Much slower and dirtier than usual. That’s what harvest is like this fall for farmers whose cornfields were flattened by the August derecho. Continued drought during summer and into fall in these fields in west-central, central and east-central Iowa also weakened stalks and added to the lodging problem.
Hurricane-force winds tore across a large area of Iowa’s midsection from west to east on Aug. 10. Some stalks broke off and died. Some were pinched and flattened but stayed alive with ears on them. Other corn plants suffered root lodging, and the stalks were leaning down but stayed alive to produce a mature ear.
The problems bring questions: Will these conditions result grain quality problems? If mold develops on stalks and ears on this downed corn, will that mold produce mycotoxins in corn kernels?
Harvest 2020 requires patience
Riding in the combine cab with Don Van Dyke as he harvested at 1 mph in late September, I saw firsthand what it was like. The machine crept through the tangled, flattened cornstalks in a field south of Grinnell in east-central Iowa. Don was intently trying to get as many of those stalks and ears into the combine head as possible.
Constantly steering and trying to keep the 12-row corn head on the tangled rows, he also had his hand on the header adjustment. “The snouts need to be running on the field surface to pick up the flattened stalks and ears, but it’s hard to keep the snouts from digging into the ground,” he noted. “The unattached stalks want to bunch up in front of the corn head instead of entering it. This harvest is slow, dirty and ugly.”
Despite his intense, watchful effort and constant adjusting of speed, the corn head became plugged every so often. Don had to shut down, climb down and clean out the bunched-up stalks. Sometimes he could only harvest in one direction through the field, because of the direction the matted stalks were leaning and lying on the ground.
Why so dirty and dusty?
Some of this dirtier-than-usual harvest is due to dry weather, as drought persisted. Also, some of the dust cloud surrounding combines moving through fields is coming from a certain type of fungus that feeds on dead cornstalks and leaves.
“We were so dry toward the end of the growing season that when the corn crop reached maturity it was overtaken by saprophytic fungi that like to eat on dead leaves and other plant material,” said Meaghan Anderson, Iowa State University Extension field agronomist in central Iowa.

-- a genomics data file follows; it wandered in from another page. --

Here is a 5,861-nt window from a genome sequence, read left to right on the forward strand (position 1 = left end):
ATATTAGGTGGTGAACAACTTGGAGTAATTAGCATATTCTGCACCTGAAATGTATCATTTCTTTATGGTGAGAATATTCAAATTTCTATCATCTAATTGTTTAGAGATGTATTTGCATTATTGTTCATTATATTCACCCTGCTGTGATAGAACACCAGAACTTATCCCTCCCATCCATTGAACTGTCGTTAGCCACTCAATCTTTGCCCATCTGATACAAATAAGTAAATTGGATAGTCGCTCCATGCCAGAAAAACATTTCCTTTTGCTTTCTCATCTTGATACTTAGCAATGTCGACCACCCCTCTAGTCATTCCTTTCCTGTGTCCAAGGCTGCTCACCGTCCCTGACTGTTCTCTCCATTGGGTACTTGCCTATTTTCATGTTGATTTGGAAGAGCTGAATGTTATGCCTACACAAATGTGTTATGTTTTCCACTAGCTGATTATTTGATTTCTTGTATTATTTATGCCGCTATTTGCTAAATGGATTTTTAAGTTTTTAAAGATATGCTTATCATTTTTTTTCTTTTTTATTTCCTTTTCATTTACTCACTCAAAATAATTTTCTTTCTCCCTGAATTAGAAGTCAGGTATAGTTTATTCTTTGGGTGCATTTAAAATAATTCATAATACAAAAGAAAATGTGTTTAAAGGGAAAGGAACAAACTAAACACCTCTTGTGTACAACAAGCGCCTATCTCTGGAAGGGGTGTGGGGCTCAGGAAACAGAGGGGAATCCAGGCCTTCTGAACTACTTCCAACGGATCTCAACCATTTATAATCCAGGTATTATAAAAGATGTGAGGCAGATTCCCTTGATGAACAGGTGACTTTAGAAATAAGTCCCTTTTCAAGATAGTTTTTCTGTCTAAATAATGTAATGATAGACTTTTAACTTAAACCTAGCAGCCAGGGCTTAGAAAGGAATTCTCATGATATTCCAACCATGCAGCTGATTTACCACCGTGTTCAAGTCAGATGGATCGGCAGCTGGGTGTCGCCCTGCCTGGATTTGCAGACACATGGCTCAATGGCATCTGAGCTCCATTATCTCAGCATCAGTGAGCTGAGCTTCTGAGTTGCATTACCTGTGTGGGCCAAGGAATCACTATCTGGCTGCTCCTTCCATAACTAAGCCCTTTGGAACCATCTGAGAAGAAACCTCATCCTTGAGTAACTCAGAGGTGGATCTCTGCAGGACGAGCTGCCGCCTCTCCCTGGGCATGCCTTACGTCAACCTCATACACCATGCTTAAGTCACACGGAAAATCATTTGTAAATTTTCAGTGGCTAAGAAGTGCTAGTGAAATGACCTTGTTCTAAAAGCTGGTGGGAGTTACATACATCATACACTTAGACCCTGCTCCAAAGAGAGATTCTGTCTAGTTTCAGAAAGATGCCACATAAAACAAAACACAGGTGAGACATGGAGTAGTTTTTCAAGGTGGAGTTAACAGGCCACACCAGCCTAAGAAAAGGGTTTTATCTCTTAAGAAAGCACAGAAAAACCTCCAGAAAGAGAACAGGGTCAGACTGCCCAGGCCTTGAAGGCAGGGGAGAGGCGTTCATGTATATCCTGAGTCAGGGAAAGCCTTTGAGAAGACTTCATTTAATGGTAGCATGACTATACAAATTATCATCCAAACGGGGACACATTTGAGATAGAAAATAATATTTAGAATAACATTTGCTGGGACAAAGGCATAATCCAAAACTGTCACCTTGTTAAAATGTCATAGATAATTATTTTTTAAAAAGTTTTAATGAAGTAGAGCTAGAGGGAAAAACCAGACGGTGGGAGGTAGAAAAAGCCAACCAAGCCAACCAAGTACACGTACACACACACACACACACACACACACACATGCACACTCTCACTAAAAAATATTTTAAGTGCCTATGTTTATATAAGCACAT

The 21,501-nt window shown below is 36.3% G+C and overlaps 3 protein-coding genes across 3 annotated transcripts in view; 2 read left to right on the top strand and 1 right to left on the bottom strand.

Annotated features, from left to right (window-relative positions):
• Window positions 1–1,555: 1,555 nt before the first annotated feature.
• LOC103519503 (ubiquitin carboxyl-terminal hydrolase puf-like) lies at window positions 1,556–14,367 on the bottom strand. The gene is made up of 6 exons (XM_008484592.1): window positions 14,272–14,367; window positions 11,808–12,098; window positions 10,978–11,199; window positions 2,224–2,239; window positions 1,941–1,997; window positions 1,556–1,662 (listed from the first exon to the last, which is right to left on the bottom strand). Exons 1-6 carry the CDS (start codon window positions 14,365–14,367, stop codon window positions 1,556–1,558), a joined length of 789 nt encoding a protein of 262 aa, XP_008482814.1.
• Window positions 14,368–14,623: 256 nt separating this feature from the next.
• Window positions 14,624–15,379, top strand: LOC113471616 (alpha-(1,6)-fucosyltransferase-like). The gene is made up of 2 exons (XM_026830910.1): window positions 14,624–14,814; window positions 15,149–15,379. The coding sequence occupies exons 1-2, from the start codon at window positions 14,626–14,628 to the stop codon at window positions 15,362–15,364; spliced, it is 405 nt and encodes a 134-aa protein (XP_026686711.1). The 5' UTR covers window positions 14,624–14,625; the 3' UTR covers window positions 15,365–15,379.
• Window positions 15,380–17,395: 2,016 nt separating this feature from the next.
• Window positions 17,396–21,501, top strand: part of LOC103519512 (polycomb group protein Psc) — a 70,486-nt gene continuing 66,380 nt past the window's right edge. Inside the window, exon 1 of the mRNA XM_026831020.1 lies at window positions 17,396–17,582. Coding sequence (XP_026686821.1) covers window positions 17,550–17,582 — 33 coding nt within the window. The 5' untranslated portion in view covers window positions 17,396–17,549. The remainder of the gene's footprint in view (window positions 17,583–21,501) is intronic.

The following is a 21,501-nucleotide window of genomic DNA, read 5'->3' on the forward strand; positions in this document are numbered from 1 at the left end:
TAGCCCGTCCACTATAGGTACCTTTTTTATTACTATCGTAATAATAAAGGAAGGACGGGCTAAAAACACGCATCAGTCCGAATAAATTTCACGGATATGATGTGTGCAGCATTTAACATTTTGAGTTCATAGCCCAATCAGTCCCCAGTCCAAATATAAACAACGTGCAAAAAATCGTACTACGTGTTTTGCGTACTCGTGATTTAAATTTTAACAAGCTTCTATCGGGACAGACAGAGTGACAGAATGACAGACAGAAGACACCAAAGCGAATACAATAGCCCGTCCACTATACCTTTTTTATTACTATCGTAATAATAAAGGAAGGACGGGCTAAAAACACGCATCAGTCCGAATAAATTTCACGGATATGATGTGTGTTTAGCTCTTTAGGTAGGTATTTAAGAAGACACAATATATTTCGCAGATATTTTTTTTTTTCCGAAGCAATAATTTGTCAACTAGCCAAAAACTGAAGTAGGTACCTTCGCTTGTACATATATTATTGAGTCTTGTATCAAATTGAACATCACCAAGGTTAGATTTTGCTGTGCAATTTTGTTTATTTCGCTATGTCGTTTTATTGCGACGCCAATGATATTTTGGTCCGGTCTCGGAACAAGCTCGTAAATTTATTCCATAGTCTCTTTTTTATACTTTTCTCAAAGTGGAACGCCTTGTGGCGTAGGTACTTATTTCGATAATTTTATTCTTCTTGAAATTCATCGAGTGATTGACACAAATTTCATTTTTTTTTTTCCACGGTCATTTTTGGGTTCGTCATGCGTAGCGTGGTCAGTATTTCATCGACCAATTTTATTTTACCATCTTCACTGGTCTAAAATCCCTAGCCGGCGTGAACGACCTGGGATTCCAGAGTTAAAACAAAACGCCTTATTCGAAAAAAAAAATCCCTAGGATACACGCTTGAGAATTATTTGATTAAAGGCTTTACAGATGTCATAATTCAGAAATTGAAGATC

The saprophytic fungi have produced mold on cornstalks, leaves and ears. While this mold is causing harvest to be extra dusty and dirty, it doesn’t produce mycotoxins. Another type of fungi, the aspergillus fungus, is the one that can produce the mold that causes aspergillus ear rot, one of the most important diseases in corn. The aspergillus mold produces a mycotoxin known as aflatoxin, which grows in corn kernels. The presence of aflatoxin will affect grain quality and marketability.
Watch corn ears for mold
It remains to be seen whether aspergillus mold infestations produce aflatoxin in corn kernels this fall. A lot depends on the weather, Anderson said. So far, the weather hasn’t been conducive to allow ear molds to spread. But if it starts raining and the mat of cornstalks and ears lying on the ground or close to the ground gets wet and stays wet, that will favor production of ear molds that could produce mycotoxins.
Farmers would have a difficult time selling corn that contains aflatoxin. There are federal standards for feeding it to livestock, for example. If the concentration of toxin in the corn is high enough, aflatoxin can poison livestock and poultry if such corn is used for feed. Even if the corn is used to make ethanol, aflatoxin can concentrate in the distillers dried grain and can’t be used for livestock feed. Thus, ethanol plants won’t buy corn when tests of corn samples show the grain contains aflatoxin.
Sampling and testing corn
Grain buyers such as ethanol plants and grain elevators are spot-testing corn delivered to them this fall. Key Co-op at Grinnell, Iowa, is encouraging farmers to collect grain samples from fields and have the samples tested if farmers see mold on corn ears in the field.
In late September, the co-op was sampling and running a test on every 10th load of corn coming in. “We haven’t seen any problems yet,” said Dan Dunsbergen, manager of Key Co-op’s Grinnell location. “But we are early in the harvest season. When more corn starts coming in, we’ll be sampling and testing more.”
Key Co-op uses a quick test to see if aflatoxin is present in a corn sample. The workers grind a sample of corn to make a mash, put it in solution and use a litmus test. If the sample comes in at 20 parts per billion or greater for aflatoxin, corn from the sample is sent to Iowa State University Grain Quality Lab or a commercial lab for a more precise test to get an exact reading.
While Key Co-op has set a standard of 20 ppb or less for aflatoxin, to accept the corn, other buyers may be more stringent. Some will reject a load of corn if it’s over 10 ppb.
Keep in touch on crop insurance
“If you are a farmer dealing with aflatoxin or other mycotoxin issues, talk with your crop insurance agent immediately,” advises Dunsbergen, who is a licensed crop insurance agent. Toxins are an insurable peril. But you must have the corn checked by your crop insurance adjuster before it goes into the bin.
“For insurance purposes, quality cannot be adjusted once the grain is put in storage, either at an elevator or in bins on a farm,” he says. “Quantity, the pounds or bushels, can be measured or weighed at future times for crop insurance coverage determination. But the quality issue has to be settled and agreed on by the insurance adjuster as the corn grain comes out of the field.”
For more information about mycotoxin issues and corn quality, visit the Iowa Grain Quality Initiative at extension.iastate.edu/grain.